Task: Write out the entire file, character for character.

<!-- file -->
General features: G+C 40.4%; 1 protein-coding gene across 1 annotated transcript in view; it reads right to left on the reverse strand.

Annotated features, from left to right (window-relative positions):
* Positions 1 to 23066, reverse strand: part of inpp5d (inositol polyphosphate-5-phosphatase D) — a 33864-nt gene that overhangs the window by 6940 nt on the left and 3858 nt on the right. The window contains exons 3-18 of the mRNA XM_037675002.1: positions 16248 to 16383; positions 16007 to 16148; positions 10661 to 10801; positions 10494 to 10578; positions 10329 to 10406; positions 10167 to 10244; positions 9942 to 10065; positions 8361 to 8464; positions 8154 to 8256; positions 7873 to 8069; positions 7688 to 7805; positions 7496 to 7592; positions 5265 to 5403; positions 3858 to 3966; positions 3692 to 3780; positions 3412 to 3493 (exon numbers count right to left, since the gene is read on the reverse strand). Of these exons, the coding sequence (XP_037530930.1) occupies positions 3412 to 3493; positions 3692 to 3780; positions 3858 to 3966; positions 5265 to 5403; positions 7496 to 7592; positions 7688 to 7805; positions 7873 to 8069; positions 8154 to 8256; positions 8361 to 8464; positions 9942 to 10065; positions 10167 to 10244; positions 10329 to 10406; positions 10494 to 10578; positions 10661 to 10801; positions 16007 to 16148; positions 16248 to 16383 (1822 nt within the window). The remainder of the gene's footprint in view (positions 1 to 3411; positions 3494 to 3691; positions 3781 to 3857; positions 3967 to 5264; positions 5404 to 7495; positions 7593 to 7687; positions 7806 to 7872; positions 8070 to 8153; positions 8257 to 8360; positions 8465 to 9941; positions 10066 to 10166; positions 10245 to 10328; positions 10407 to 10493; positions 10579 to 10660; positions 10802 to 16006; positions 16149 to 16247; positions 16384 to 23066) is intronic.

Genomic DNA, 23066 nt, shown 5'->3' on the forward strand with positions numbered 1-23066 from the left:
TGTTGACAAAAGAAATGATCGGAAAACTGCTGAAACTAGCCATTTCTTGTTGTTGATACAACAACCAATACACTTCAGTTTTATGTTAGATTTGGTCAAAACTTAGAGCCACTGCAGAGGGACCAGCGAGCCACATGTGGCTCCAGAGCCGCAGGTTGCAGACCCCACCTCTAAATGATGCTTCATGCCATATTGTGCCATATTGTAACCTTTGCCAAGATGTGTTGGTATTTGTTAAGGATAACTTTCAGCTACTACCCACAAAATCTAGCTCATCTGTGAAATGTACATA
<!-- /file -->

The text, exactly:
General features: G+C 40.4%; 1 protein-coding gene across 1 annotated transcript in view; it reads right to left on the reverse strand.

Annotated features, from left to right (window-relative positions):
* Positions 1 to 23066, reverse strand: part of inpp5d (inositol polyphosphate-5-phosphatase D) — a 33864-nt gene that overhangs the window by 6940 nt on the left and 3858 nt on the right. The window contains exons 3-18 of the mRNA XM_037675002.1: positions 16248 to 16383; positions 16007 to 16148; positions 10661 to 10801; positions 10494 to 10578; positions 10329 to 10406; positions 10167 to 10244; positions 9942 to 10065; positions 8361 to 8464; positions 8154 to 8256; positions 7873 to 8069; positions 7688 to 7805; positions 7496 to 7592; positions 5265 to 5403; positions 3858 to 3966; positions 3692 to 3780; positions 3412 to 3493 (exon numbers count right to left, since the gene is read on the reverse strand). Of these exons, the coding sequence (XP_037530930.1) occupies positions 3412 to 3493; positions 3692 to 3780; positions 3858 to 3966; positions 5265 to 5403; positions 7496 to 7592; positions 7688 to 7805; positions 7873 to 8069; positions 8154 to 8256; positions 8361 to 8464; positions 9942 to 10065; positions 10167 to 10244; positions 10329 to 10406; positions 10494 to 10578; positions 10661 to 10801; positions 16007 to 16148; positions 16248 to 16383 (1822 nt within the window). The remainder of the gene's footprint in view (positions 1 to 3411; positions 3494 to 3691; positions 3781 to 3857; positions 3967 to 5264; positions 5404 to 7495; positions 7593 to 7687; positions 7806 to 7872; positions 8070 to 8153; positions 8257 to 8360; positions 8465 to 9941; positions 10066 to 10166; positions 10245 to 10328; positions 10407 to 10493; positions 10579 to 10660; positions 10802 to 16006; positions 16149 to 16247; positions 16384 to 23066) is intronic.

Genomic DNA, 23066 nt, shown 5'->3' on the forward strand with positions numbered 1-23066 from the left:
TGTTGACAAAAGAAATGATCGGAAAACTGCTGAAACTAGCCATTTCTTGTTGTTGATACAACAACCAATACACTTCAGTTTTATGTTAGATTTGGTCAAAACTTAGAGCCACTGCAGAGGGACCAGCGAGCCACATGTGGCTCCAGAGCCGCAGGTTGCAGACCCCACCTCTAAATGATGCTTCATGCCATATTGTGCCATATTGTAACCTTTGCCAAGATGTGTTGGTATTTGTTAAGGATAACTTTCAGCTACTACCCACAAAATCTAGCTCATCTGTGAAATGTACATA